The experimental steps for the first-generation NSTAR structure (Figure 1) are described below. Typical NSTAR cell structure is ITO(800nm)/P-μe-Si:H(20nm)/i-poly-Si(4.7μm)/N–poly-Si(300nm)/P”-poly-Si(300nm) )/glass, the production steps are as follows.
The PECVD conditions for making P–poly-Si are RF power density=40mW/cm², H2/SiH4=40, B2H6/SiH4=10-6, pressure is 1 Torr, temperature is 200°C, and brick concentration is 1016cm-3. The PECVD conditions of N+-poly-Si are RF power density=200mW/cm², .H2/SiH4=20, PH3/SiH4=10-2 and pressure 1Torri, then a back reflection layer is formed on the glass substrate, and then PECVD is used to deposit The N-type Si thin film is deposited on the back reflection layer. Next, the i-poly-Si film is also deposited on the N-type Si film by PECVD, and then the P-type Si film is deposited to form a P-i-N junction. Indium tin oxide (ITO) is deposited on top of the solar cell as a transparent conductive electrode. The Ag grid electrode is made at the top. The maximum temperature for all manufacturing processes is 550°C.
The third-generation NSTAR structure is shown in Figure 3.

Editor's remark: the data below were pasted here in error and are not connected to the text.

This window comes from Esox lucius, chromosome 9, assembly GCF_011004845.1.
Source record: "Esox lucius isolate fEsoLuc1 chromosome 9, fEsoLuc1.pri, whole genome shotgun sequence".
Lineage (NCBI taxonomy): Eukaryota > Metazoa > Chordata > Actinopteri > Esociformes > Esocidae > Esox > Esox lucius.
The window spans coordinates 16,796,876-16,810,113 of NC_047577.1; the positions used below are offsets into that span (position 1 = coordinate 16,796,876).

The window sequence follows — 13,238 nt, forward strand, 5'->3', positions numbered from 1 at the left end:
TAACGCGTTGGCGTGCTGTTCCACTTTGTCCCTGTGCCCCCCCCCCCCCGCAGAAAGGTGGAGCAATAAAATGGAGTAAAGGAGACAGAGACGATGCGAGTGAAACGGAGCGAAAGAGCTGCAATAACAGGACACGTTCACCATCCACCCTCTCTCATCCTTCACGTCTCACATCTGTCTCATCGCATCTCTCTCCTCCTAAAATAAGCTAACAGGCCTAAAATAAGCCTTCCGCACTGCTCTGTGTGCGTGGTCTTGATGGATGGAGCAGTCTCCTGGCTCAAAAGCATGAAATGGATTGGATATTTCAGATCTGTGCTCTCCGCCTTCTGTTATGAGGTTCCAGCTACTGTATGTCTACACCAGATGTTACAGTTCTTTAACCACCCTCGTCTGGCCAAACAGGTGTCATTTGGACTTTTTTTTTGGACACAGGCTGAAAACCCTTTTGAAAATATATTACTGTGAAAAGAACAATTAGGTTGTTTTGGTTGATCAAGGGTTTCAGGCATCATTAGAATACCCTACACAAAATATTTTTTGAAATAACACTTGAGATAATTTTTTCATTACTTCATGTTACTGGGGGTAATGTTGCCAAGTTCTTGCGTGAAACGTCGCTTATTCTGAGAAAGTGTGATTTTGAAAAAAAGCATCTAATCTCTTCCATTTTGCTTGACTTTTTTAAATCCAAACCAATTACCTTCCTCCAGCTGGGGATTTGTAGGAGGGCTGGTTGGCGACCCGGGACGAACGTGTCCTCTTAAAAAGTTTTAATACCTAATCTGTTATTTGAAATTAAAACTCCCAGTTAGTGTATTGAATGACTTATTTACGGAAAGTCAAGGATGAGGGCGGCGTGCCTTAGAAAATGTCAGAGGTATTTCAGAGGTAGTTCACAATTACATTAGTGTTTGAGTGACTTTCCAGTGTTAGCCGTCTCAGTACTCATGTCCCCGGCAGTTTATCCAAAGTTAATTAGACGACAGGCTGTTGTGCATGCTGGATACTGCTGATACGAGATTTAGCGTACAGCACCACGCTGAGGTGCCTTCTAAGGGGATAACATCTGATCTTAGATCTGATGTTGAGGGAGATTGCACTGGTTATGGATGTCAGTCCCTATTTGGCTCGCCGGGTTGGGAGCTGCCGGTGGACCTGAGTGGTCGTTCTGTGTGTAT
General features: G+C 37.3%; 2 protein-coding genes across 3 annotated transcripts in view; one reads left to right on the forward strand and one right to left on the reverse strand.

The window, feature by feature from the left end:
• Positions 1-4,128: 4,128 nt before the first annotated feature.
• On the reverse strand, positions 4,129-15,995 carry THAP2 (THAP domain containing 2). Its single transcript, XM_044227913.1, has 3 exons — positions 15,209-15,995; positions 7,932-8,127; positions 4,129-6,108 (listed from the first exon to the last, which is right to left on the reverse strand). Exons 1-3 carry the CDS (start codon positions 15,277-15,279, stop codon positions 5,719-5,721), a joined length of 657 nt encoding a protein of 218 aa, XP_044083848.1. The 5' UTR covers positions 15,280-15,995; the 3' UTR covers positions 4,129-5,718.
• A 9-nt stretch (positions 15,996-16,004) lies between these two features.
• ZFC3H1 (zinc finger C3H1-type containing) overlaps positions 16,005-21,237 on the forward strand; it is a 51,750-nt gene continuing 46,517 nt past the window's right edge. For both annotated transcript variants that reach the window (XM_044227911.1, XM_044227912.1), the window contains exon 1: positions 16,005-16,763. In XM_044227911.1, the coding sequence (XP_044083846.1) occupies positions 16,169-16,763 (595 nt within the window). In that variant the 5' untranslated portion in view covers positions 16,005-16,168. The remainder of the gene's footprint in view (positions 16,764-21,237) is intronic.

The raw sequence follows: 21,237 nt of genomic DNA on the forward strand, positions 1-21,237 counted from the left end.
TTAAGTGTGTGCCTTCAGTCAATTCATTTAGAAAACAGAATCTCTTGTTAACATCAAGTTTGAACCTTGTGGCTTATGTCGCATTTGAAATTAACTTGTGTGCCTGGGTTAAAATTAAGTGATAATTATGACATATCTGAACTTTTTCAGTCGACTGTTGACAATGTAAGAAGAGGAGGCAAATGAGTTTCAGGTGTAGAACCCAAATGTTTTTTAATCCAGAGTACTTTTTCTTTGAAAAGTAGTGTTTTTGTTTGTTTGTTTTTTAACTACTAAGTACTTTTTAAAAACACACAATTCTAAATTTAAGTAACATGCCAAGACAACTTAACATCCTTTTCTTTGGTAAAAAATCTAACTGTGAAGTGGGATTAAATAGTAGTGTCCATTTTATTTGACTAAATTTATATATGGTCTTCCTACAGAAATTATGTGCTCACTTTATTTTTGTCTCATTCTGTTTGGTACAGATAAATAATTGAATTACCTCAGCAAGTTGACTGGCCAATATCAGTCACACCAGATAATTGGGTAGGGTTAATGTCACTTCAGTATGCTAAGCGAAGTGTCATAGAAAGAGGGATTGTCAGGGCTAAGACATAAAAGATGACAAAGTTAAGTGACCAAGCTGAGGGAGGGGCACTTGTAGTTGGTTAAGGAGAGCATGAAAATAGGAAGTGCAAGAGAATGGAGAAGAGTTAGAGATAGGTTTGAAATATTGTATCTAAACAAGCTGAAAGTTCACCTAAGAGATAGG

3) Efficiency of NSTAR solar cells
Japan’s Kaneka company has developed a stable 8% amorphous silicon single-junction large-area solar cell module through advanced process equipment, the size of which is 910mm × 55mm. Since the fall of 1999, the company has been capable of mass production of about 20MW of solar energy per year. Battery. When the company developed its next-generation thin-film silicon solar cells, the company focused on thin-film polysilicon and amorphous silicon tandem solar cells. In 1996, Meier of the University of Neuchatel invented a-Si/mc-Si stack cells with 7% microcrystalline silicon (c-Si) cells and an initial efficiency of 13%. In 1997, Kaneka used PECVD to manufacture low-temperature thin-film polycrystalline silicon solar cells on glass substrates with a cell thickness of 2.0 μm and a conversion efficiency of 10%. The company’s current focus is on improving the efficiency and mass production of a-Si/poly-Si stacked modules. Figure 4 shows the development timeline of Kaneka’s silicon thin-film-based solar cells and modules. It can be seen from the figure that the company is working on hybrid (HYBRID) solar cells (i.e. a-Si/poly-Si stack cells). In terms of mixed use), it has reached a state of stable production for many years.